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“Don’t Sell Stocks During a Downturn”

A reader writes in, asking:

“I’ve read everywhere that, if retired, one should have money to live on, invested in other than equities to protect against a market downturn (to reduce sequence of return risk, and to try to avoid locking in big losses, especially in the first 10 years of retirement).

My first question is: what would you consider enough of a downturn (amount and/or duration?) that you would recommend not selling equities if possible? I’ve yet to see anyone clarify this. A market drop of 15%? More?

My second questions is this: my taxable account has an all stock allocation because that is what Vanguard says is optimal. If there is a big market downturn/crash/recession, I will be selling stocks as that’s all I have in my taxable account. This is contrary to much of what I’ve read as recommended. When I asked my Vanguard CFP about this, his response was that yes I’d be selling stocks in the taxable account but my portfolio will be rebalanced so the portfolio as a whole will be selling bonds to buy more stock. That does seem to make sense to me. Is there some flaw to this explanation?”

Firstly the one easy part: the Vanguard CFP is correct. It’s the overall allocation of the portfolio that matters, rather than the allocation of any individual account. And from an overall asset allocation standpoint, selling stocks (or anything else) in your taxable account doesn’t (usually) matter, because you can simultaneously make transactions in retirement accounts to adjust the overall allocation back to whatever you want it to be.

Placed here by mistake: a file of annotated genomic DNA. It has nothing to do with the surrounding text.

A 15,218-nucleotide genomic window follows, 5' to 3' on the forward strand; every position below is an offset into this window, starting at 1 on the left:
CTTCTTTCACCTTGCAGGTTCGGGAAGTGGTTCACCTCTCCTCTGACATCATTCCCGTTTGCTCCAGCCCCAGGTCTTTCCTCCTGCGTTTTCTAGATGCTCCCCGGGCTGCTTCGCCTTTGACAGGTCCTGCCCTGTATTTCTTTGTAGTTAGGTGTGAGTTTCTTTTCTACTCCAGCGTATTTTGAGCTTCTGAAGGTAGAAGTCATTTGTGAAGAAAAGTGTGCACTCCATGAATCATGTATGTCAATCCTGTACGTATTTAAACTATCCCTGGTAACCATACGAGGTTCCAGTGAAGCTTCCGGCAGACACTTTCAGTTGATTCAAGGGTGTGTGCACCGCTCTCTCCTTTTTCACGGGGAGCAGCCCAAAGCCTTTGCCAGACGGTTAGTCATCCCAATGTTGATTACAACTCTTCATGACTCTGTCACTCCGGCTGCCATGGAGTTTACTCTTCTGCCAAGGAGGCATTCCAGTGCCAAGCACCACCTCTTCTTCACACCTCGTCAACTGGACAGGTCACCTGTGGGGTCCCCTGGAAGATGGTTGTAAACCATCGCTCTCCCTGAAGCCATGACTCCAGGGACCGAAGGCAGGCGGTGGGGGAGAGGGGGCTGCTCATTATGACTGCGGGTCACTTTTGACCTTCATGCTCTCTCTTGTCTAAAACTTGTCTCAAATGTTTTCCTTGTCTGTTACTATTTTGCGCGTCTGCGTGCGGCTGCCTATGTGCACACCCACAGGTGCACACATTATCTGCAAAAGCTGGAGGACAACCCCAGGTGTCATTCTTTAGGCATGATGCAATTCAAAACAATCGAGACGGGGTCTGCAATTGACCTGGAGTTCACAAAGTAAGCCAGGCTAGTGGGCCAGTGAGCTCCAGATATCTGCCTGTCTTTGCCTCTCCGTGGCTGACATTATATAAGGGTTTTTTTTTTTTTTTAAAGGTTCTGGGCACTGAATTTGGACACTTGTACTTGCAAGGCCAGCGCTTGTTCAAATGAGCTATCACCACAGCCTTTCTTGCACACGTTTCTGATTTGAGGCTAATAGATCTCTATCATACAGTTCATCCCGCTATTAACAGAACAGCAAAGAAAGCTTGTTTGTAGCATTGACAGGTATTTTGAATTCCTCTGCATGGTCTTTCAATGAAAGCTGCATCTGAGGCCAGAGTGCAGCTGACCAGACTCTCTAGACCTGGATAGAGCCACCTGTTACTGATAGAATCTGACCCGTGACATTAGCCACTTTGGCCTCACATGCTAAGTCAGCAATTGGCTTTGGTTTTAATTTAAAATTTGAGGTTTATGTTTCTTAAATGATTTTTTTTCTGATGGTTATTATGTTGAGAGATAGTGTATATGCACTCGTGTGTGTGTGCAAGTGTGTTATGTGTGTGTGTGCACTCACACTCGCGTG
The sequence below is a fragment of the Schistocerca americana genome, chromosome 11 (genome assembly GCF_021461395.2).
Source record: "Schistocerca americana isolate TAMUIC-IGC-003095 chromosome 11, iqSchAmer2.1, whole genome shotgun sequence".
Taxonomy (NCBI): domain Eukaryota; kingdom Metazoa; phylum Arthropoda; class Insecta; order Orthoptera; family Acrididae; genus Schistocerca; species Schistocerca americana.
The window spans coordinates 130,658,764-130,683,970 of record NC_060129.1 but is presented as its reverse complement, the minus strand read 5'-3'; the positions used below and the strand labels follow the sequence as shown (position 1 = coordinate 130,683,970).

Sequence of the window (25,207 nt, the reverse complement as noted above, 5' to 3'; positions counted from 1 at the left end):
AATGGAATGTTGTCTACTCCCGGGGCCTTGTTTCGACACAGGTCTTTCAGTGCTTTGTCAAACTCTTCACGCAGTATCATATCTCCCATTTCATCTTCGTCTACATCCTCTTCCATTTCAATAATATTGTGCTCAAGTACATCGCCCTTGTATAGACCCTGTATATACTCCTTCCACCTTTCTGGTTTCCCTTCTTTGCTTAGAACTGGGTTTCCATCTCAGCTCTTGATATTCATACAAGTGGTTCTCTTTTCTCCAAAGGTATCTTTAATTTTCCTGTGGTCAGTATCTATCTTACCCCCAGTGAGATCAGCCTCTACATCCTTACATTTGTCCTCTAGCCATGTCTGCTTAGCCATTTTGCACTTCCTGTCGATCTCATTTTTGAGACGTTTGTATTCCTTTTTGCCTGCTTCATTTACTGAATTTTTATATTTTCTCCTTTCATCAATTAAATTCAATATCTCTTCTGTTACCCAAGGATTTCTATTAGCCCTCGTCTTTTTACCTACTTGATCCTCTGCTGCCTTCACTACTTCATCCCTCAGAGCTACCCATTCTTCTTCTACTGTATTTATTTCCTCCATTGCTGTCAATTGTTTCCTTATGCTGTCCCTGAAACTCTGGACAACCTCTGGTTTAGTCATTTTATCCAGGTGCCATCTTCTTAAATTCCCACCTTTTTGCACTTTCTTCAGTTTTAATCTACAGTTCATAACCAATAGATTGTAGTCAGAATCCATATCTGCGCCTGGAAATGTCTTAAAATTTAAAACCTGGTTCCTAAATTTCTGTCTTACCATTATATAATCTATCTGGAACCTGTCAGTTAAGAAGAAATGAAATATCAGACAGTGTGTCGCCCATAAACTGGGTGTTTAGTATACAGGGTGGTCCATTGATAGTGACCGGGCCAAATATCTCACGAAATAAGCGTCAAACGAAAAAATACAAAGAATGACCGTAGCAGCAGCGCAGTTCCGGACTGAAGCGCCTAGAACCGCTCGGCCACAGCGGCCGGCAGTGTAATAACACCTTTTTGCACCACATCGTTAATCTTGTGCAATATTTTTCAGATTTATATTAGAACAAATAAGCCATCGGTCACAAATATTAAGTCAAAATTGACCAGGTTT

And he is correct that if your portfolio is rebalanced during a stock market downturn, you will not only not be selling stocks but will in fact be buying them.

For anybody attempting to use “don’t sell stocks during a downturn” as a stand-alone rule though, it’s a challenge. It’s one of those vague statements that sounds like it makes great sense — hard to argue with, even. But once you try to turn that into an actual plan of action, you start to realize that you need something more specific/concrete than that.

There’s the question you noted: how bad does a downturn have to be, before I should avoid selling stocks?

There’s also the question of how many years worth of spending you want to keep in bonds, in order to avoid selling anything other than bonds when the stock market is doing poorly. That is, exactly how long of a downturn should you plan for? (Though if you prefer a conservative allocation anyway, this generally wouldn’t be an issue in early retirement, as you already prefer to have many years of spending in bonds.)

This doesn’t mean that “not selling stocks during a downturn” is a bad strategy, but you will have to choose some answers to the above questions. And — just like any other asset allocation question — there is not one answer that everybody agrees upon. There’s no consensus as to the specifics.

About as close as you can get to a consensus for managing asset allocation in retirement is something along these lines:

  • Diversify, in the sense of “not having a large percentage invested in any one company.”
  • Diversify, in the sense of “own stocks and bonds, and own some international too.”
  • Keep costs low.
  • Make sure that your asset allocation does not make you uncomfortable — and will not make you uncomfortable even when the market is doing poorly.
  • Have a specific plan for how you will change (or not change) your allocation as you age and in various market circumstances. For example, will you rebalance into stocks when the market falls, or not? And will you rebalance out of stocks as the market rises, or not? Having a specific plan is better than making it up as you go along. (If nothing else, it helps you keep your sanity: “I’m sticking to the plan” — whatever the exact plan happens to be.)
  • Keep your spending rate low-ish if at all possible (below 4% in early retirement — ideally even below 3.5%; a higher rate is OK later in retirement).
  • If your spending rate is low-ish, then any diversified allocation should be OK. A higher stock allocation is likely to result in a larger bequest (and/or higher spending late in retirement) and a bumpier ride along the way.

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